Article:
While "joyful" is rarely the word for any podcast, it has to lie at the core of any description of Tom vs. The Flash. Katers sounds utterly thrilled to be telling us Flash stories, to be admiring them where their artistry can be admired, to be ridiculing them where they deserve a bit of ridicule, and to be reading the things in the first place. This holds even when the comics frustrate them, as when he admits that he's had to restart a recording three times because one story was too ridiculously convoluted to accurately relate in takes one and two. And anyone who's read broad superhero comics of the era — Katers is currently reading Flash issues from the late 1960s — knows that ridiculous convolution is the least of their stories' problems. The tales related on the podcast are usually deadly cocktails of contrivance, preposterousness and ham-handedness. One of them is about aliens who steal the Eiffel Tower.

That's not to say that the adventures of the super-speedy Barry Allen (the second of several Flashes, it seems) and his main squeeze Iris in the bustling metropolis of Central City lack all charm. Perhaps the fact that he's nobody's idea of iconic is what makes this high-tech dredging-up of his midcentury exploits so endearing in the first place. Though the concept stands every chance of swerving into tiresome territory, Katers appears to know exactly when and how much to take what he's reading seriously. Surely your Podthinker can be forgiven for claiming that striking a controlled balance in that department is not a skill of particular prevalence in the comic-book community. One unanswered question remains, though: can The Flash outrun Superman? And if not, why not?

Vital stats:
Format: man reading The Flash
Running since: January 2008
Duration: 9m-20m
Frequency: every 2-3 days
Archive available on iTunes: all

[Podthinker Colin Marshall fights the West Coast Avengers, himself. Other superheroes or superhero teams can challenge him at colinjmarshall at gmail.]

Podthoughts by Colin Marshall: "A Life Well Wasted"


Your Podthinker's normal standard of podcast-journalistic integrity demands that he listen to no fewer than ten or fifteen hours of each show under review. This is an ironclad, uncompromisable rule, except when it isn't. In no normal case would less than four hours of material constitute background material adequate for a reasonably descriptive review. A Life Well Wasted [iTunes link], however, is not a normal case.

Its first and most apparent distinguishing feature is the hyperbolic-sounding, borderline ridiculous praise it receives from its fans. "The best-produced podcast around," they say. "Without a doubt the finest video-game-related thing in circulation on the internet, even if you hate video games," they say. "We would trade our immortal souls for the next episode of this podcast," they probably say. Hear all this once and it sounds like mere fanatic enthusiasm. Hear it again and again and it sounds suspicious, especially given that only three full episodes have been released. Host and producer Robert Ashley has somehow managed, with just a few hours of content pertaining to the still-kinda-sorta-niche-y sphere of video gaming, gained a listenership ready to hard-sell his product at a moment's notice.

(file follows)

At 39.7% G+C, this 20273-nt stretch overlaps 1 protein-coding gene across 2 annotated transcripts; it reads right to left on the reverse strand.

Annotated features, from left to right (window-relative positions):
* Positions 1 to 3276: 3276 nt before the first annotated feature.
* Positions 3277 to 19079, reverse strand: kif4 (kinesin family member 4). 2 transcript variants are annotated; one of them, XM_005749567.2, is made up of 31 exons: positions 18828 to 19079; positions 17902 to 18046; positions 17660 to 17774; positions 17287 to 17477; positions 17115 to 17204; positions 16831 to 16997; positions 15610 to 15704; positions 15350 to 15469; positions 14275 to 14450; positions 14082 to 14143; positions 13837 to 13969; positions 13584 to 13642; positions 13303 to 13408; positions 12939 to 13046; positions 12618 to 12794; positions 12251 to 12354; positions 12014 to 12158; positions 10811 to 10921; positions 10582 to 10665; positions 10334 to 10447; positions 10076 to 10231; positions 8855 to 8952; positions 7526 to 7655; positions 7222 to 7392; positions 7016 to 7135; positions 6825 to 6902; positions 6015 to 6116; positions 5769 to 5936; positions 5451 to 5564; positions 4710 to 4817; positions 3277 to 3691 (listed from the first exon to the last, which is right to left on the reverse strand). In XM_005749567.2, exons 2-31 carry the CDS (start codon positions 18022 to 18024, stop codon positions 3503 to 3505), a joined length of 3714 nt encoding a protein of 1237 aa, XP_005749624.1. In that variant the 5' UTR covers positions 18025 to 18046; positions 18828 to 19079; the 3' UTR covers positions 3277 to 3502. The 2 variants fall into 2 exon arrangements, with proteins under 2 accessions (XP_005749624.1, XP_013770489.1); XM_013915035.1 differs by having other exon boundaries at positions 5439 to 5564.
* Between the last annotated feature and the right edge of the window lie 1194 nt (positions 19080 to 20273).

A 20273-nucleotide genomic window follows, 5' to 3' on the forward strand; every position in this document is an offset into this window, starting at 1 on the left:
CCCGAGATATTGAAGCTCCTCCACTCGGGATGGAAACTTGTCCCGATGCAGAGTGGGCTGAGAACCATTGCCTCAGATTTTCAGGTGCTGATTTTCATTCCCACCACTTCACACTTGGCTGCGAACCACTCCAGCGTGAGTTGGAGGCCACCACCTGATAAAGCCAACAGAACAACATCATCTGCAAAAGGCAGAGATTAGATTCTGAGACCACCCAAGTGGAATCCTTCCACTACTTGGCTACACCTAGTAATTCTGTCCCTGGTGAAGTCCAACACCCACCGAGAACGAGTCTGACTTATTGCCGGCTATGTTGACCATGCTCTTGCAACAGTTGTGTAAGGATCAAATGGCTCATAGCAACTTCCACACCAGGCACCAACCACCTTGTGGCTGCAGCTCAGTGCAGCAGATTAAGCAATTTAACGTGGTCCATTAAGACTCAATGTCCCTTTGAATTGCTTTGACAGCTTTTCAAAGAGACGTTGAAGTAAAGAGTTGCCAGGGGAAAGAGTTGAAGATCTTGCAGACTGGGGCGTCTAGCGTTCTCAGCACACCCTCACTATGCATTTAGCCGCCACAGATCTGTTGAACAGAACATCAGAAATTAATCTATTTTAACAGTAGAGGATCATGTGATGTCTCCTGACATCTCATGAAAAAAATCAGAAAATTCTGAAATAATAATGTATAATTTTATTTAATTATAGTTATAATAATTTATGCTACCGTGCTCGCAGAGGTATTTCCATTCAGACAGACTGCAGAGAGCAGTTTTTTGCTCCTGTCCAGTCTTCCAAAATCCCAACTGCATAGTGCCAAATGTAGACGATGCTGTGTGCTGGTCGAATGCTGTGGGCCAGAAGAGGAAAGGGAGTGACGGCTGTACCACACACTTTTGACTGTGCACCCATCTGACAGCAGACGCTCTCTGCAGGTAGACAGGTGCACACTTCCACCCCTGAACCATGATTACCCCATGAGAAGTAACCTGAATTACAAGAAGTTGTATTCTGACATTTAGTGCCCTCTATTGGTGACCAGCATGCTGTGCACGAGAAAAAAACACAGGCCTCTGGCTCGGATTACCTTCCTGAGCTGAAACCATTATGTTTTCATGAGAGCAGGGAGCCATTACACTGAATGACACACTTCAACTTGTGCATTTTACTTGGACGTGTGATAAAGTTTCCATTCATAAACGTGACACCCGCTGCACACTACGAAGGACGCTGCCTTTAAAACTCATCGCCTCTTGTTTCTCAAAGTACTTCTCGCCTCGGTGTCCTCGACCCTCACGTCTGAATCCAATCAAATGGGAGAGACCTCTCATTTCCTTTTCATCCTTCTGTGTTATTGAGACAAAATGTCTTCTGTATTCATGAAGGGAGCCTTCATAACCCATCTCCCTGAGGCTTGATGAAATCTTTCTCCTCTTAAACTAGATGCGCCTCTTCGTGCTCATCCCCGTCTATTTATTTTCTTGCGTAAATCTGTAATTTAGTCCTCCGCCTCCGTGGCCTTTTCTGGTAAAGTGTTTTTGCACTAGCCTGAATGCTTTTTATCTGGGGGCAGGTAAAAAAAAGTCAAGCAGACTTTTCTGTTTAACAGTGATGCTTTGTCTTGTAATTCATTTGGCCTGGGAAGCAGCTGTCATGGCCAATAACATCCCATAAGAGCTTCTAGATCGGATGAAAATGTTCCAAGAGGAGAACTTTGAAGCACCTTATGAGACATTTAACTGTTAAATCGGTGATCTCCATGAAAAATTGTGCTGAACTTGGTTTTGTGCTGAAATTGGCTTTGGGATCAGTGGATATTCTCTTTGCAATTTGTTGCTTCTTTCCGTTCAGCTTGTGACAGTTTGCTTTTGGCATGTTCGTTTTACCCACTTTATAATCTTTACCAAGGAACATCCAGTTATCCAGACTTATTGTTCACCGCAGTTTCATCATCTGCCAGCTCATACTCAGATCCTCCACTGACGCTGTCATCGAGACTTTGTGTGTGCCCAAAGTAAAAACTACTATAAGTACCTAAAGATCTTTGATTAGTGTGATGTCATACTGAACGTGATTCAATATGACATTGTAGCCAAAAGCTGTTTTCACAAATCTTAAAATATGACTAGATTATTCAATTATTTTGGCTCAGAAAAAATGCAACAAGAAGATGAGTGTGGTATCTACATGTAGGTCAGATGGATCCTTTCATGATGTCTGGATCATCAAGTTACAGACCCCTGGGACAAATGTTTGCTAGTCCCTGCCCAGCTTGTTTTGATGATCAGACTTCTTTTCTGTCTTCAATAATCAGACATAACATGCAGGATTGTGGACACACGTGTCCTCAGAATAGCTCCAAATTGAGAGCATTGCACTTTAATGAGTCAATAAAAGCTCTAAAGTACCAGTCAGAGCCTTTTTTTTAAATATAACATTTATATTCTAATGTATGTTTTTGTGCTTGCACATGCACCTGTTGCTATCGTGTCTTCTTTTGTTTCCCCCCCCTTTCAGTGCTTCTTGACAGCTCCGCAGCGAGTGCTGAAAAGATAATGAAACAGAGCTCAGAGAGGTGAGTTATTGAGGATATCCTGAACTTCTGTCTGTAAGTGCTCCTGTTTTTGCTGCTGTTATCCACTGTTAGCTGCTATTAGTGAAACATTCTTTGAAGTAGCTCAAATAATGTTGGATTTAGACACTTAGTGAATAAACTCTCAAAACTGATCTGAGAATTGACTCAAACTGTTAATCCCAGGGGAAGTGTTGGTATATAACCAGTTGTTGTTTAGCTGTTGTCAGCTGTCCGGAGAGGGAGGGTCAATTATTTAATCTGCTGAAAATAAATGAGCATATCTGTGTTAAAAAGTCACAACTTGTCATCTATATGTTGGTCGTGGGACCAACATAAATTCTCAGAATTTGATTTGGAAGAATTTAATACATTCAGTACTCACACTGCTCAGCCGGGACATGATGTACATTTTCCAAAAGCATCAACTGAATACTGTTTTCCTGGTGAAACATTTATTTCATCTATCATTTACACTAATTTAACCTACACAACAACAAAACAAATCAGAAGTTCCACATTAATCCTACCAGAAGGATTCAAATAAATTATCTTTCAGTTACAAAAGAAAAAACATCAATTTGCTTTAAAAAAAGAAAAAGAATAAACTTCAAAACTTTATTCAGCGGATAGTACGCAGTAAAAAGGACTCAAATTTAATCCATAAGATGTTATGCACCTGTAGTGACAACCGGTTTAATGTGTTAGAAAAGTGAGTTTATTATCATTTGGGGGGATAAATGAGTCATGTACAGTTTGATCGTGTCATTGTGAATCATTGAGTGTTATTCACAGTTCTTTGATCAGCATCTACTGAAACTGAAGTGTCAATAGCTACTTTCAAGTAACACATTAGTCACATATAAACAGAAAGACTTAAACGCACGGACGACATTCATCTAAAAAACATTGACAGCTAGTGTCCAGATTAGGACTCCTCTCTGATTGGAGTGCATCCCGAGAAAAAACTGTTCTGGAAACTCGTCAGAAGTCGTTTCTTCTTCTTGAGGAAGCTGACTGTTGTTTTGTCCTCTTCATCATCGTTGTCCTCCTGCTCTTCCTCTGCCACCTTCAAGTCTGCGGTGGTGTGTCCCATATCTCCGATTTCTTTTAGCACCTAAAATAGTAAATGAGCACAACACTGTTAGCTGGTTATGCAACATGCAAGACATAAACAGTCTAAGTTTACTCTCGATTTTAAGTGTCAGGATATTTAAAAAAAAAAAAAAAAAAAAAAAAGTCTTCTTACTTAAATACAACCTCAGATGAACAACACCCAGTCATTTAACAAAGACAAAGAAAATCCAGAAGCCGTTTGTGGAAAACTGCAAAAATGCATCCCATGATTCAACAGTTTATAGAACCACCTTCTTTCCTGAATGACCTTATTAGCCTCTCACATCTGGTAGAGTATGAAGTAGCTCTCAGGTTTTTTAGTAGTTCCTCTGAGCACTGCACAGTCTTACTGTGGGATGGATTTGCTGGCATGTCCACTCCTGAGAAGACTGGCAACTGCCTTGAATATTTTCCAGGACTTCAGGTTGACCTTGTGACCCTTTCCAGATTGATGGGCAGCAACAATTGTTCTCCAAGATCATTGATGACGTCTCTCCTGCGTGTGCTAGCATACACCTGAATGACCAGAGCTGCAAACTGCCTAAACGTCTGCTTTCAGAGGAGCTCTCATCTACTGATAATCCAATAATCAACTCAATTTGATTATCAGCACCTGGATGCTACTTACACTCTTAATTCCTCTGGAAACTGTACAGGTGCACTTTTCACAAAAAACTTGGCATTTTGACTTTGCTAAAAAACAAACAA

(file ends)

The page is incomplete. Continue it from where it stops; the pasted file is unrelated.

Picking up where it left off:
A Life Well Wasted has been described as "the This American Life of video games," and not without good cause. The format, such as it has thus far emerged, is nearly identical to that of Ira Glass' brainchild, except there's a lot less wistful commentary on humanity's foibles and a lot more pressing of the B button. If you momentarily stopped understanding spoken English, though, you'd mistake it for This American Life itself. Ashley conducts and dramatically recuts interviews, he weaves his own words in with others' and he aligns the whole shebang against a low-key but sharp musical score. It's a slick package.

It's also hard not to read some sort of symbolic changing of the guard into the fact that the program not only sounds as good as the behemoth that pioneered its format, but that it sometimes sounds even better. (And it probably costs a damn sight less per minute to produce, at that.) Its choice of subject matter will no doubt keep it from unseating the unseatable, but that's no bad thing: video game culture has always lacked accessible coverage of not just the people who make them, but the people who journalize about and simply play them. The show has thus far tidily covered all these bases in a way that, to concede a point to those unsettlingly zealous subscribers, may well appeal even to those who continue to regard video gaming as the unchallenged domain of the dateless wonder.